1978: BSD - History of Desktop OSs
BSD (Berkeley Software Distribution) is remembered as the origin of the open source operating system and drove an idea that would power community maintained software in parallel to traditional commercial operating systems.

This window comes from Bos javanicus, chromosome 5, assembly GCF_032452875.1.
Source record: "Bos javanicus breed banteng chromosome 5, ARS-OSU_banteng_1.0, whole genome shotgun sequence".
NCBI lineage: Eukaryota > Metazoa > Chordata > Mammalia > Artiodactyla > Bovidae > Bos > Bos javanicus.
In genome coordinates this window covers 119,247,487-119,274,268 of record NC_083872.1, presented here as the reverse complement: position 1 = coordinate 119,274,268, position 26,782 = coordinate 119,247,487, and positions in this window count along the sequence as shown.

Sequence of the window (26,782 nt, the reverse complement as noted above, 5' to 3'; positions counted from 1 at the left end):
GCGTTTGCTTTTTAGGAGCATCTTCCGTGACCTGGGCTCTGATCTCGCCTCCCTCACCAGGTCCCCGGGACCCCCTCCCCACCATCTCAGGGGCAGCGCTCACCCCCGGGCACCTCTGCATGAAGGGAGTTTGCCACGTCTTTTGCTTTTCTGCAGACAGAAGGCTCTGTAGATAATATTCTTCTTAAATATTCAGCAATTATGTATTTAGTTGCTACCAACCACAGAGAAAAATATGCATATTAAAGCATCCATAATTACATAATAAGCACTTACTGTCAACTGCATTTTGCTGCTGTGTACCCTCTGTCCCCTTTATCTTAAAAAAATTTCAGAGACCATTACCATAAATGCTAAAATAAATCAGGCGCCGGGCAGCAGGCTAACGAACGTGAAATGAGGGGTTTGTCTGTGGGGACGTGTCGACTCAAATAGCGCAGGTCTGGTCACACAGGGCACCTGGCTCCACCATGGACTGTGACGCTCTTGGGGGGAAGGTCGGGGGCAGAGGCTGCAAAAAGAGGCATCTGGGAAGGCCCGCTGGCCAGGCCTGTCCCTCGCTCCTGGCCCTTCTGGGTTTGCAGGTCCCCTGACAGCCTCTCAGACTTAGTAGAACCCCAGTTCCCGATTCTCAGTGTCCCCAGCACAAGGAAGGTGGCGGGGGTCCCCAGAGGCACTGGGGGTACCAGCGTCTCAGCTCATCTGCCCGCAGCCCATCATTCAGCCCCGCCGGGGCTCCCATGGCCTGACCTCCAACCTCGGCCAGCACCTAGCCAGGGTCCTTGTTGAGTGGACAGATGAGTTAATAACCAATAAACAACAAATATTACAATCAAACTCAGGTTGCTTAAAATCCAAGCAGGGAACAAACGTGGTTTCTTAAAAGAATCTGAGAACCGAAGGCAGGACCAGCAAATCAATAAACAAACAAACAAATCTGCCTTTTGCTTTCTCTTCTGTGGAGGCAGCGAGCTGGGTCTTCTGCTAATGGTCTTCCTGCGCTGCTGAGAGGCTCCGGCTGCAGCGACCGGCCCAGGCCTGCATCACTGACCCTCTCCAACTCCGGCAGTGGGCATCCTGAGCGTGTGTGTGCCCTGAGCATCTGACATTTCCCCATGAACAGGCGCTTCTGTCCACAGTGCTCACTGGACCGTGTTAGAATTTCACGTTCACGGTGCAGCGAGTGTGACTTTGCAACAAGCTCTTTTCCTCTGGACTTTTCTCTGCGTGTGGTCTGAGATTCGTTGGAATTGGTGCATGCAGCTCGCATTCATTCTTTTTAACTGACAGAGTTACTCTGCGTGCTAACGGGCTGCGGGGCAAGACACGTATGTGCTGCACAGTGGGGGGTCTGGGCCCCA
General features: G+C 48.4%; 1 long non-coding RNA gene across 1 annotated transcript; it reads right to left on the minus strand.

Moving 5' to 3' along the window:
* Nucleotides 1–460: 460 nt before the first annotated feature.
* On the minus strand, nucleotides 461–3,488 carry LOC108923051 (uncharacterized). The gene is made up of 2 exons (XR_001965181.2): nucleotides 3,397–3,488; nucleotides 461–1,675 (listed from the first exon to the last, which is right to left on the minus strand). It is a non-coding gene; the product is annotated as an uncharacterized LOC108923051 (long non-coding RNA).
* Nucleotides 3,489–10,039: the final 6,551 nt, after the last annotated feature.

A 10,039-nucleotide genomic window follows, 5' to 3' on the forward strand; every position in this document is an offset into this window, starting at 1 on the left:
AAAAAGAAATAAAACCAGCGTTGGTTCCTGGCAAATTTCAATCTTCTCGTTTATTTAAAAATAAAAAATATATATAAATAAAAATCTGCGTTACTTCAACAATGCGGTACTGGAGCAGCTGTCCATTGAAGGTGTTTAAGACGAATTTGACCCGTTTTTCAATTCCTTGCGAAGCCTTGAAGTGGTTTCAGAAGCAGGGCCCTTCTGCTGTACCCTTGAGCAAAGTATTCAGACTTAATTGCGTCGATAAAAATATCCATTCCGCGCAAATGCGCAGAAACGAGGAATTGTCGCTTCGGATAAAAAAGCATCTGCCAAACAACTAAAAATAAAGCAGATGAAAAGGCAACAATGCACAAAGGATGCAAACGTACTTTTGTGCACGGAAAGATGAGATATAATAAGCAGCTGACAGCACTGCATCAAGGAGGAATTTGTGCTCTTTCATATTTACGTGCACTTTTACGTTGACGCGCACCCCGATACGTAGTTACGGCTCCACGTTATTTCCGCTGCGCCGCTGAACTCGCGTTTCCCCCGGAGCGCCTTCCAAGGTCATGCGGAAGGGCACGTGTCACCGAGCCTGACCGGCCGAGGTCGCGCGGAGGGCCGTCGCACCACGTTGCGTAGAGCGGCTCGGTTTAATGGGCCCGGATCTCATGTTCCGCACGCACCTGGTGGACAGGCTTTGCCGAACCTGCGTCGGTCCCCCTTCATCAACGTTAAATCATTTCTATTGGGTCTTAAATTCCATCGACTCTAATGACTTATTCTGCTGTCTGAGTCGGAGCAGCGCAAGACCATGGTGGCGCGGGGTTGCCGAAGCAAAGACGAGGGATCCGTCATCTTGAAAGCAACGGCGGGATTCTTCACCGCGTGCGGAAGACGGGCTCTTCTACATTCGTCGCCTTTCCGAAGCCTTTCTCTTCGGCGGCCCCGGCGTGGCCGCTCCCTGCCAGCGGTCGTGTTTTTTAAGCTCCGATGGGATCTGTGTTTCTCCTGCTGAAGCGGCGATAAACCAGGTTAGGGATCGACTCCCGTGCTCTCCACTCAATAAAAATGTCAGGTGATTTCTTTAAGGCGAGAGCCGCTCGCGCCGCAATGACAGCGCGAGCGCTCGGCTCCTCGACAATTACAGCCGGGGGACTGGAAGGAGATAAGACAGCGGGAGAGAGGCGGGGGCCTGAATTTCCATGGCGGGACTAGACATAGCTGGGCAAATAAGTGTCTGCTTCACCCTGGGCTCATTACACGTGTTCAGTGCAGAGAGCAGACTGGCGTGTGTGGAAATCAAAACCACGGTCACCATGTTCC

Bill Joy, who later went on to co-found Sun Microsystems, created the first major variant to emerge from UNIX and, after its discontinuance in 1995, resulting in derivates such as FreeBSD, NetBSD, DragonFly BSD and OpenBSD. BSD also forms the core of Apple's Mac OS X operating system. BSD is still available today, but has little visibility on the mainstream desktop and has greater influence on computers used especially by universities.